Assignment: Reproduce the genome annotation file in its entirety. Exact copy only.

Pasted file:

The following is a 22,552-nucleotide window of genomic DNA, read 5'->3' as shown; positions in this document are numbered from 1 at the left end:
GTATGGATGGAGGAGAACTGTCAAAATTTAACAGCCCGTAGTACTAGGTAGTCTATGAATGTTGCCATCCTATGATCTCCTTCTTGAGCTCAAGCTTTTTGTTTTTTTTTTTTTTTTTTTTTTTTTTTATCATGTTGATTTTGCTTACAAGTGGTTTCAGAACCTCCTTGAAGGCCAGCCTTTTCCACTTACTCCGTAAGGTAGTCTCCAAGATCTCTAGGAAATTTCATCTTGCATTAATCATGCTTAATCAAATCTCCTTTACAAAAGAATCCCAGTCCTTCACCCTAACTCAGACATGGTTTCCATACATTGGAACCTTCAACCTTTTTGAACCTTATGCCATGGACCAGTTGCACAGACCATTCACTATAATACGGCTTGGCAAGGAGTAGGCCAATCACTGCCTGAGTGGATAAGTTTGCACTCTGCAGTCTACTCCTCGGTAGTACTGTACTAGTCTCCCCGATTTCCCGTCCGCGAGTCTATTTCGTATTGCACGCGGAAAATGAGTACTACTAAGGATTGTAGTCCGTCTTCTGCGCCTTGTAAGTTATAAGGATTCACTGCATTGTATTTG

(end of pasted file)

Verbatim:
The following is a 22,552-nucleotide window of genomic DNA, read 5'->3' as shown; positions in this document are numbered from 1 at the left end:
GTATGGATGGAGGAGAACTGTCAAAATTTAACAGCCCGTAGTACTAGGTAGTCTATGAATGTTGCCATCCTATGATCTCCTTCTTGAGCTCAAGCTTTTTGTTTTTTTTTTTTTTTTTTTTTTTTTTTATCATGTTGATTTTGCTTACAAGTGGTTTCAGAACCTCCTTGAAGGCCAGCCTTTTCCACTTACTCCGTAAGGTAGTCTCCAAGATCTCTAGGAAATTTCATCTTGCATTAATCATGCTTAATCAAATCTCCTTTACAAAAGAATCCCAGTCCTTCACCCTAACTCAGACATGGTTTCCATACATTGGAACCTTCAACCTTTTTGAACCTTATGCCATGGACCAGTTGCACAGACCATTCACTATAATACGGCTTGGCAAGGAGTAGGCCAATCACTGCCTGAGTGGATAAGTTTGCACTCTGCAGTCTACTCCTCGGTAGTACTGTACTAGTCTCCCCGATTTCCCGTCCGCGAGTCTATTTCGTATTGCACGCGGAAAATGAGTACTACTAAGGATTGTAGTCCGTCTTCTGCGCCTTGTAAGTTATAAGGATTCACTGCATTGTATTTG